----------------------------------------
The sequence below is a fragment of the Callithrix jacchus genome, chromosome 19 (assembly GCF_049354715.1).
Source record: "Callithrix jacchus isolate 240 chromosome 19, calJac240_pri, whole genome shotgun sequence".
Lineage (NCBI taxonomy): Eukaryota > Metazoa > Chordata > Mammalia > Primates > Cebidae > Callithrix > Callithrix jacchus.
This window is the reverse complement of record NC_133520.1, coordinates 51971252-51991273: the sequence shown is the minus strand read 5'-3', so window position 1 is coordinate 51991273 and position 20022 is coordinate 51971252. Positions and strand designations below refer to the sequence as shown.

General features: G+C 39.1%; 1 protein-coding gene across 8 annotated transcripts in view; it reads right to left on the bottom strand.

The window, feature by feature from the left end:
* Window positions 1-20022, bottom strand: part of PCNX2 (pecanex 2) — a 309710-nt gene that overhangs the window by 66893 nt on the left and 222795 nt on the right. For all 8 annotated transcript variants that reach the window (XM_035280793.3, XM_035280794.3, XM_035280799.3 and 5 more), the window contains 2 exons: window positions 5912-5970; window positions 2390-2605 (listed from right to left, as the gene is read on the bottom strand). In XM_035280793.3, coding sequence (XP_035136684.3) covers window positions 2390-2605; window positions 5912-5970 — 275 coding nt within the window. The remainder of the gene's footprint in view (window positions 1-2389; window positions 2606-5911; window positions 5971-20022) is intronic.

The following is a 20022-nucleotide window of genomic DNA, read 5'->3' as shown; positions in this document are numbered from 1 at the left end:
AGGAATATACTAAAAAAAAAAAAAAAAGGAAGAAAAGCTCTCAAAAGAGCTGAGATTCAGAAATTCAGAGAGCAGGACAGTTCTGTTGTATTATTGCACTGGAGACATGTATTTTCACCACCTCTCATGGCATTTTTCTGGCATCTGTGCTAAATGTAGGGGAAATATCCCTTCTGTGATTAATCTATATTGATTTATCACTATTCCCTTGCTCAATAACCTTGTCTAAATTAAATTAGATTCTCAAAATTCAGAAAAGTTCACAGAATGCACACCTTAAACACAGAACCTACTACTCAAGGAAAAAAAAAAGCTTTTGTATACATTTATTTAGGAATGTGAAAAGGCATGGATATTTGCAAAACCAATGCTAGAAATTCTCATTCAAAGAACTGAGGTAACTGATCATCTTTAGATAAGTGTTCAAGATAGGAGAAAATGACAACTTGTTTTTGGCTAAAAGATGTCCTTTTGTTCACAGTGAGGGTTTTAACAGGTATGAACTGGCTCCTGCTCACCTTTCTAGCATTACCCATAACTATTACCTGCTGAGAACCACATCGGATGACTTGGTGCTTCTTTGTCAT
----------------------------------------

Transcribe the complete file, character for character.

The sequence below is a fragment of the Callithrix jacchus genome, chromosome 19 (assembly GCF_049354715.1).
Source record: "Callithrix jacchus isolate 240 chromosome 19, calJac240_pri, whole genome shotgun sequence".
Lineage (NCBI taxonomy): Eukaryota > Metazoa > Chordata > Mammalia > Primates > Cebidae > Callithrix > Callithrix jacchus.
This window is the reverse complement of record NC_133520.1, coordinates 51971252-51991273: the sequence shown is the minus strand read 5'-3', so window position 1 is coordinate 51991273 and position 20022 is coordinate 51971252. Positions and strand designations below refer to the sequence as shown.

General features: G+C 39.1%; 1 protein-coding gene across 8 annotated transcripts in view; it reads right to left on the bottom strand.

The window, feature by feature from the left end:
* Window positions 1-20022, bottom strand: part of PCNX2 (pecanex 2) — a 309710-nt gene that overhangs the window by 66893 nt on the left and 222795 nt on the right. For all 8 annotated transcript variants that reach the window (XM_035280793.3, XM_035280794.3, XM_035280799.3 and 5 more), the window contains 2 exons: window positions 5912-5970; window positions 2390-2605 (listed from right to left, as the gene is read on the bottom strand). In XM_035280793.3, coding sequence (XP_035136684.3) covers window positions 2390-2605; window positions 5912-5970 — 275 coding nt within the window. The remainder of the gene's footprint in view (window positions 1-2389; window positions 2606-5911; window positions 5971-20022) is intronic.

The following is a 20022-nucleotide window of genomic DNA, read 5'->3' as shown; positions in this document are numbered from 1 at the left end:
AGGAATATACTAAAAAAAAAAAAAAAAGGAAGAAAAGCTCTCAAAAGAGCTGAGATTCAGAAATTCAGAGAGCAGGACAGTTCTGTTGTATTATTGCACTGGAGACATGTATTTTCACCACCTCTCATGGCATTTTTCTGGCATCTGTGCTAAATGTAGGGGAAATATCCCTTCTGTGATTAATCTATATTGATTTATCACTATTCCCTTGCTCAATAACCTTGTCTAAATTAAATTAGATTCTCAAAATTCAGAAAAGTTCACAGAATGCACACCTTAAACACAGAACCTACTACTCAAGGAAAAAAAAAAGCTTTTGTATACATTTATTTAGGAATGTGAAAAGGCATGGATATTTGCAAAACCAATGCTAGAAATTCTCATTCAAAGAACTGAGGTAACTGATCATCTTTAGATAAGTGTTCAAGATAGGAGAAAATGACAACTTGTTTTTGGCTAAAAGATGTCCTTTTGTTCACAGTGAGGGTTTTAACAGGTATGAACTGGCTCCTGCTCACCTTTCTAGCATTACCCATAACTATTACCTGCTGAGAACCACATCGGATGACTTGGTGCTTCTTTGTCAT